Teacher's Favorite: My students use weekly lists I've created for their word work and assessments using this app. They take their weekly tests online, screen capture the results and email them to me. I can quickly look through their test and record scores. Not having to check 28 papers saves me a tremendous amount of time, and it's my favorite reason to use this app. I've found many students are using the app outside of school on their own for word work games even when it's not assigned. Note: Once you create a free account and add your lists, they're saved so you ever have to enter them again. 

     Students' Favorite: My students like taking their tests online at their own pace. If they need to hear a word or sentence a second time, they simply hit play it again. The games for word work are fun and engaging students so they look forward to using this app.  

    Remind

    I've tried other messaging apps and I keep coming back to Remind. Using this app I can instantly send or schedule messages to go out at a later date and time. It's perfect for those days when I forgot to send a note home reminding students about due dates or to wear boots tomorrow for our field trip. Remind is easy to use. My students' parents sign up at the beginning of the year either from a handout generated during set up, or by using a text code I display at curriculum night. 

    Geoboard

    If you've ever been frustrated by children using, breaking, or shooting rubber bands across the room while using geobards, you will love this app. There are three different sized geoboards and an endless supply of colored rubber bands. We use it during our geometry unit and to calculate area but my students love using it at indoor recess too!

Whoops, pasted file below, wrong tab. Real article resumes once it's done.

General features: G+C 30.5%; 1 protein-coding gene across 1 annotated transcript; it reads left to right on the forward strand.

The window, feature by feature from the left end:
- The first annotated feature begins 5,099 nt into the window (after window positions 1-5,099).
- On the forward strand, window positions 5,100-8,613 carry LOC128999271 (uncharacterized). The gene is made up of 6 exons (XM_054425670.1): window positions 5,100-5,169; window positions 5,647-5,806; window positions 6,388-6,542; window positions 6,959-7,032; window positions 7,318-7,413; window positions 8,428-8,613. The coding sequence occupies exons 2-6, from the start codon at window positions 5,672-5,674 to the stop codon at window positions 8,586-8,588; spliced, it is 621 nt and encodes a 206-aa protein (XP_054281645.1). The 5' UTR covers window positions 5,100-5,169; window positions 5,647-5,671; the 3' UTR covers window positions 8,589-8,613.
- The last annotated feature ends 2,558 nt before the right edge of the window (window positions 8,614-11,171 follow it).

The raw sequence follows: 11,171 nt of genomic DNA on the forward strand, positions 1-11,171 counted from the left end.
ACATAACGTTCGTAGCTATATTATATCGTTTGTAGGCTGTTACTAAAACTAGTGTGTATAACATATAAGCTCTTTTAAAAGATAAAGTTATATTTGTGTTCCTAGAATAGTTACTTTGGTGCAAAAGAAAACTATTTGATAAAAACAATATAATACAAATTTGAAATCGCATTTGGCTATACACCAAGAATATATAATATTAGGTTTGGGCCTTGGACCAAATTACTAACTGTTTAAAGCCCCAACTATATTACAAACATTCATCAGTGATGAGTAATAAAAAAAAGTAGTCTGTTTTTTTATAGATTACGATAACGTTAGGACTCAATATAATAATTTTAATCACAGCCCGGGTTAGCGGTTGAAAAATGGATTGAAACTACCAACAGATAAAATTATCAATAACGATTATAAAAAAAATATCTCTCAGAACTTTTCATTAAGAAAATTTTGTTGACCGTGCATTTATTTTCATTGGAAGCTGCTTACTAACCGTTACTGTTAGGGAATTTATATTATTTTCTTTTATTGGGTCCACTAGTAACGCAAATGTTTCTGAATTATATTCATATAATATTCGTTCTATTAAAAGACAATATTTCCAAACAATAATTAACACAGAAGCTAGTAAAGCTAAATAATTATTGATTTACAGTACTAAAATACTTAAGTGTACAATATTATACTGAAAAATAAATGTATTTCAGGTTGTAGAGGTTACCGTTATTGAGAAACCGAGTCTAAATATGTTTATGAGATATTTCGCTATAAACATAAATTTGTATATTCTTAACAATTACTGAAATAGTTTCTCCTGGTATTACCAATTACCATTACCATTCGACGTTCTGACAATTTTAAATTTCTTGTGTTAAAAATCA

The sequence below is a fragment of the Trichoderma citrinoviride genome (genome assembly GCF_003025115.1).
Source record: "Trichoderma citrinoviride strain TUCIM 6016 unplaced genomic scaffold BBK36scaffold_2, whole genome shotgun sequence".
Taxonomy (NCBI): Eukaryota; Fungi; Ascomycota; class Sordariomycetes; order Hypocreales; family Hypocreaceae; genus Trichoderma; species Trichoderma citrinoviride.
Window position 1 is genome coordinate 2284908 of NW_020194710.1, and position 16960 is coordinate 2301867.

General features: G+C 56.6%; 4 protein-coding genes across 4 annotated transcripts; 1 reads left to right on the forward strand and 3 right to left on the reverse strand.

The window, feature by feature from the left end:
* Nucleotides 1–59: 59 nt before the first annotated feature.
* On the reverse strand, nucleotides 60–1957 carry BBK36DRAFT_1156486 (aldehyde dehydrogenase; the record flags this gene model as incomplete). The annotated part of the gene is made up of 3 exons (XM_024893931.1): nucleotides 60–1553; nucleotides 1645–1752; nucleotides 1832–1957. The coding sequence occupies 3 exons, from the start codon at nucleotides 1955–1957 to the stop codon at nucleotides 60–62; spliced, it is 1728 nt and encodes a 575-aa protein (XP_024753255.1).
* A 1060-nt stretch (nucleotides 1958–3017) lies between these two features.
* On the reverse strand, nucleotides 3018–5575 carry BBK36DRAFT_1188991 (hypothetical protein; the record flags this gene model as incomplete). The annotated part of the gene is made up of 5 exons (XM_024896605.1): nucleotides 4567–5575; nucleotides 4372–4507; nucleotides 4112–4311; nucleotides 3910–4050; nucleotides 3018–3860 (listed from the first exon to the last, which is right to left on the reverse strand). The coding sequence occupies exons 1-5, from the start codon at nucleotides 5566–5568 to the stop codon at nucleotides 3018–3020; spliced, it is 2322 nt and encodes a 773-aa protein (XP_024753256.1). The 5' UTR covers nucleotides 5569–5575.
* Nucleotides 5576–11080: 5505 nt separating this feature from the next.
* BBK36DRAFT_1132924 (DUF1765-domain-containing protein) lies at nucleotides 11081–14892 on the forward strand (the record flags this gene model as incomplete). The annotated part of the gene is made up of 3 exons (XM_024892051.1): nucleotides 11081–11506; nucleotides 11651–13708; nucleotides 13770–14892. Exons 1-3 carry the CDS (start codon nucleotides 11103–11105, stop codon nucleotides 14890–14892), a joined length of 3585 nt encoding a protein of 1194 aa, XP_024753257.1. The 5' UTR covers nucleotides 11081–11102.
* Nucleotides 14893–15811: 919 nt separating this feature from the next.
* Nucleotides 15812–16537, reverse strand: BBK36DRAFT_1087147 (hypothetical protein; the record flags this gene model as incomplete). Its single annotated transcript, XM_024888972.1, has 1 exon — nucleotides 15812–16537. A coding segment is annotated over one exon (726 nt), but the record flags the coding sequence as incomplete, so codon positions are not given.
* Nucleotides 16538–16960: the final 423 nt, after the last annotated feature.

Educreations

    My students use this app as a personal whiteboard during our math workshop and also as a screencasting tool. They can create, record, and narrate their work to share with just me or the whole class. I've found it's the perfect tool for students to share their thinking and step-by-step processes in math and science. 

    Dictionary

    The voice-activated feature on this app is a tremendous help to students who have no idea how to even begin spelling a word in a normal dictionary. Now they just say, Spell ____" into the microphone and their word comes right up. It's not the dictionary, however, that my students and I love so much, it's the Word of the Day feature. By enabling notifications on all of our iPads, we automatically have a word of the day in our classroom. I've challenged students to use the word at least once a day in our classroom and once again at home. Excitement usually ensues whenever students recognize someone using a word of the day. My students' vocabulary is expanding and I keep noticing previous words of the day finding their way into my students' conversations and writing. 

    This student is not too sure about the word of the day, ripsnorter.

    Scholastic News

    The paper version of Scholastic News is a great resource all by itself, but it's elevated to a whole new level when my students use the free app. Using our class code (provided with subscription) my students can read an interactive version of the current issue, watch videos, find archived issues going back over a year and more! Each main article also includes a set of close reading questions for students to answer. My favorite feature is that with one click, the text can be adjusted to an easier reading level, which benefits many students who find the text too challenging for their current reading level. 

     My students told me they like the digital issue better because they were able to tap different sections to watch videos, make photos and maps larger and they don't have to worry about losing it when we use it over a few days! 

    Note: I call it the Scholastic News app because that is the magazine my class subscribes to, but it is actually to use with any and all Scholastic Classroom Magazines. 

    If you are using any of these apps, and I bet many of you are, I'd love you to share how you're using them in your classroom in the comment section below. I'd love some new ideas!